Is the Gap Between Hezbollah, Political Rivals Increasing?

Published December 14th, 2021 - 08:37 GMT
political gap in Lebanon is still increasing despite new cabinet
Members of the Lebanese Shiite Hezbollah movement raise party flags as they mark an annual commemoration of a suicide attack against Israeli forces in the Marjayoun region of southern Lebanon, on November 11, 2021. (Photo by Mahmoud ZAYYAT / AFP)
Highlights
Prime minister calls for investigation following official protest from Bahrain over ‘hostile’ press conference

Lebanese President Michel Aoun slammed on Monday the “continued failure” of the country’s Cabinet to convene, disrupting government and judicial work amid a expanding gap between Hezbollah and the rest of the political establishment.

Aoun, an ally of Hezbollah, made his remarks after Maronite Patriarch Bechara Boutros Al-Rahi attacked “those who obstruct the Cabinet (from) meeting … against the interests of the state and the people,” in a sermon on Sunday.


The continued stalemate over the Cabinet stems from a refusal by Hezbollah to adhere to a stance preventing Lebanon from interfering in the affairs of Arab countries.

The Cabinet initially stopped meeting on Oct. 12, after Hezbollah and the Amal Movement decided to boycott its sessions in a bid to force the removal of Judge Tarek Bitar from the investigation into the explosion at the Port of Beirut last year.

Lebanon is going through stifling economic conditions in light of the collapse of the Lebanese pound against the dollar.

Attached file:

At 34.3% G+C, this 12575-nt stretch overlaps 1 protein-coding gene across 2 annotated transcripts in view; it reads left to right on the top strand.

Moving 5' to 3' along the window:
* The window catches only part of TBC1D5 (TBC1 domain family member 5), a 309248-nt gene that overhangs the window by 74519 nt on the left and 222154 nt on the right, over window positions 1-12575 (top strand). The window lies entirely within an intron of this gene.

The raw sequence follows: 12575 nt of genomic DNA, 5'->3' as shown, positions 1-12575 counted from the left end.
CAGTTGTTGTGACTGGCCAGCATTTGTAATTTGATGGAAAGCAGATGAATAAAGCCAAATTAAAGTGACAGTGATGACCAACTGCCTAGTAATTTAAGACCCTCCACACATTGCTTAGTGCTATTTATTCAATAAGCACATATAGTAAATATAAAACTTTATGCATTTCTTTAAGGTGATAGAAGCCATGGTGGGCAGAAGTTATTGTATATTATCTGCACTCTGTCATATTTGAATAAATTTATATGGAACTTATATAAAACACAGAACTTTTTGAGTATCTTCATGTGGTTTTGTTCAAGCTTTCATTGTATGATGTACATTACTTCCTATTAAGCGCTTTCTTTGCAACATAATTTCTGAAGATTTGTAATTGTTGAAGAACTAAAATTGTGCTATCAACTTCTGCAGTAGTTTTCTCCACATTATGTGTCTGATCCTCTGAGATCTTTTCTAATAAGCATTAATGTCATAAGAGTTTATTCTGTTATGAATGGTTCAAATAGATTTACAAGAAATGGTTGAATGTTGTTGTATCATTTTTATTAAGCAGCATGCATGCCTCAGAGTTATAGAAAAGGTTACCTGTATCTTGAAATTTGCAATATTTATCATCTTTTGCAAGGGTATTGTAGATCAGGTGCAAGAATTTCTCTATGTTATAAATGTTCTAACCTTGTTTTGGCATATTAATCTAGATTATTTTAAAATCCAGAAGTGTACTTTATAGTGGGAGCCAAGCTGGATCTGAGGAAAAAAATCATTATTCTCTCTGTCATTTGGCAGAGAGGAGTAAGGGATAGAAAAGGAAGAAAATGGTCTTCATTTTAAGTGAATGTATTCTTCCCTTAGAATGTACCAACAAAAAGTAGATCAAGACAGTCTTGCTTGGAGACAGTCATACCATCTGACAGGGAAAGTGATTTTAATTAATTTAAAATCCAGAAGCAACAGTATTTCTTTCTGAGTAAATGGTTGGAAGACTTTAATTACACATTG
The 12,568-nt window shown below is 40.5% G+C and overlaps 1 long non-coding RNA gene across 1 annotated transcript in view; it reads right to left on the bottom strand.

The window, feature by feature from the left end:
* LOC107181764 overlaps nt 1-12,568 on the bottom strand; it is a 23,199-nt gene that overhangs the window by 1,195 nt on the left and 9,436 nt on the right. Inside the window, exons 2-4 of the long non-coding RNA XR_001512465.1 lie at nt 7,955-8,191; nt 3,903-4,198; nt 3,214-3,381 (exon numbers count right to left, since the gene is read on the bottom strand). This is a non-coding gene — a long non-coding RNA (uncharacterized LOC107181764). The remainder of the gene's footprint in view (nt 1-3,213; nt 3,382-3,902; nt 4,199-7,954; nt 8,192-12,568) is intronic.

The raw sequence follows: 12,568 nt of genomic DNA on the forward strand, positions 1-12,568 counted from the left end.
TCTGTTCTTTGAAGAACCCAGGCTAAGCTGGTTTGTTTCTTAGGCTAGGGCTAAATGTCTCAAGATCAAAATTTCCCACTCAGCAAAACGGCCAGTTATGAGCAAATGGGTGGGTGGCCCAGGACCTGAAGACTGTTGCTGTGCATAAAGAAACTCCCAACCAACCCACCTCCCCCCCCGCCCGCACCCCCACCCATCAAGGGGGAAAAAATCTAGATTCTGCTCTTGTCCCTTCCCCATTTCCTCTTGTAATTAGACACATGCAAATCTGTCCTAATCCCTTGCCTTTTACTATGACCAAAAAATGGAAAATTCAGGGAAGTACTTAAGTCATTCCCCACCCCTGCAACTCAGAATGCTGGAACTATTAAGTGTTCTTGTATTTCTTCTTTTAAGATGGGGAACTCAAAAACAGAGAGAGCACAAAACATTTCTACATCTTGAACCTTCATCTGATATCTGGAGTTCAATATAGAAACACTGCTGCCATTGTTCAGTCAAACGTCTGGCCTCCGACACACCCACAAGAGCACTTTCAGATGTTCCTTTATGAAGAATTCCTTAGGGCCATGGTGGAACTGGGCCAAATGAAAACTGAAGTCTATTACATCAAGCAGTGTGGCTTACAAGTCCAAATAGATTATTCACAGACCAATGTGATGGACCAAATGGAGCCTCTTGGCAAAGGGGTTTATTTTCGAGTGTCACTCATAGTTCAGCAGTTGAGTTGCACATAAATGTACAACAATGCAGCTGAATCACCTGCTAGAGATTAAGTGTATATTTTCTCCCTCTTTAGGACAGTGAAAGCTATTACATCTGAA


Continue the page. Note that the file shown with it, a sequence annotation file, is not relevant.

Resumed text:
Prime Minister Najib Mikati said on Monday in the presence of the French presidential envoy, Ambassador Pierre Dukan, that “contacts are continuing to find a solution to the government’s situation.”


But he added that “calling for a Cabinet session without securing the appropriate conditions may cause more political tension and complicate solutions more and more.”

The French envoy — who is also coordinator of international aid for Lebanon — stressed “the necessity of laying down general principles to address the Lebanese crisis before reaching an agreement with the International Monetary Fund.”

The ambassador said that the agreement with the IMF should be completed before the next parliamentary elections.

On Sunday night, Mikati strongly condemned “affronting the leadership and the people of Bahrain,” after a complaint was lodged by Bahrain’s Ministry of Foreign Affairs over a press conference held in Beirut for “hostile elements classified as supporting and sponsoring terrorism, for broadcasting and promoting abusive and malicious allegations against Bahrain.”

Mikati described what happened as “behavior that does not express the opinion of the largest segment of the Lebanese people,” and asked the Public Prosecutor’s office “to conduct immediate investigations regarding this press conference, which included allegations offensive to Bahrain, and to take appropriate measures in accordance with the laws in force.”

The Lebanese Foreign Ministry stressed that Lebanon “will not be a seat or a corridor of abuse or infringement on brotherly Bahrain and all Arab countries.”

The ministry confirmed Lebanon's “full commitment to the Charter of the Arab League in terms of non-interference in the internal affairs of the Arab brothers.”

This article has been adapted from its original source.


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